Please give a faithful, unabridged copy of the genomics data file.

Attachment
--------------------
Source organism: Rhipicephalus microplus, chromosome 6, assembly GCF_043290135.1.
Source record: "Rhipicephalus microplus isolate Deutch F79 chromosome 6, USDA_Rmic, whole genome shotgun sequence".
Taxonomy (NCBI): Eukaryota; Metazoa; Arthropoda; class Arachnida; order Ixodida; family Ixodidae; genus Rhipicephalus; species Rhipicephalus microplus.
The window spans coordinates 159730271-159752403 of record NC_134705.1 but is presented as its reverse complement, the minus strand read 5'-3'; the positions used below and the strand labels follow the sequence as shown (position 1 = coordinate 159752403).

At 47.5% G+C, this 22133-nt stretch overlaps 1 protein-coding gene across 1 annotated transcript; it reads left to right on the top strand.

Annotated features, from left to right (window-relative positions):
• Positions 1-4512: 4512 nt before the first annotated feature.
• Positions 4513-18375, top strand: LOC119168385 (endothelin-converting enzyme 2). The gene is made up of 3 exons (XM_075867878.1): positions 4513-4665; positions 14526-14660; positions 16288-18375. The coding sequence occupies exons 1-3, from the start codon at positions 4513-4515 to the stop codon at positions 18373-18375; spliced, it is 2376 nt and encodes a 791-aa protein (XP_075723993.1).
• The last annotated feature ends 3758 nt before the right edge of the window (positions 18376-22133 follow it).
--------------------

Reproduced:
Source organism: Rhipicephalus microplus, chromosome 6, assembly GCF_043290135.1.
Source record: "Rhipicephalus microplus isolate Deutch F79 chromosome 6, USDA_Rmic, whole genome shotgun sequence".
Taxonomy (NCBI): Eukaryota; Metazoa; Arthropoda; class Arachnida; order Ixodida; family Ixodidae; genus Rhipicephalus; species Rhipicephalus microplus.
The window spans coordinates 159730271-159752403 of record NC_134705.1 but is presented as its reverse complement, the minus strand read 5'-3'; the positions used below and the strand labels follow the sequence as shown (position 1 = coordinate 159752403).

At 47.5% G+C, this 22133-nt stretch overlaps 1 protein-coding gene across 1 annotated transcript; it reads left to right on the top strand.

Annotated features, from left to right (window-relative positions):
• Positions 1-4512: 4512 nt before the first annotated feature.
• Positions 4513-18375, top strand: LOC119168385 (endothelin-converting enzyme 2). The gene is made up of 3 exons (XM_075867878.1): positions 4513-4665; positions 14526-14660; positions 16288-18375. The coding sequence occupies exons 1-3, from the start codon at positions 4513-4515 to the stop codon at positions 18373-18375; spliced, it is 2376 nt and encodes a 791-aa protein (XP_075723993.1).
• The last annotated feature ends 3758 nt before the right edge of the window (positions 18376-22133 follow it).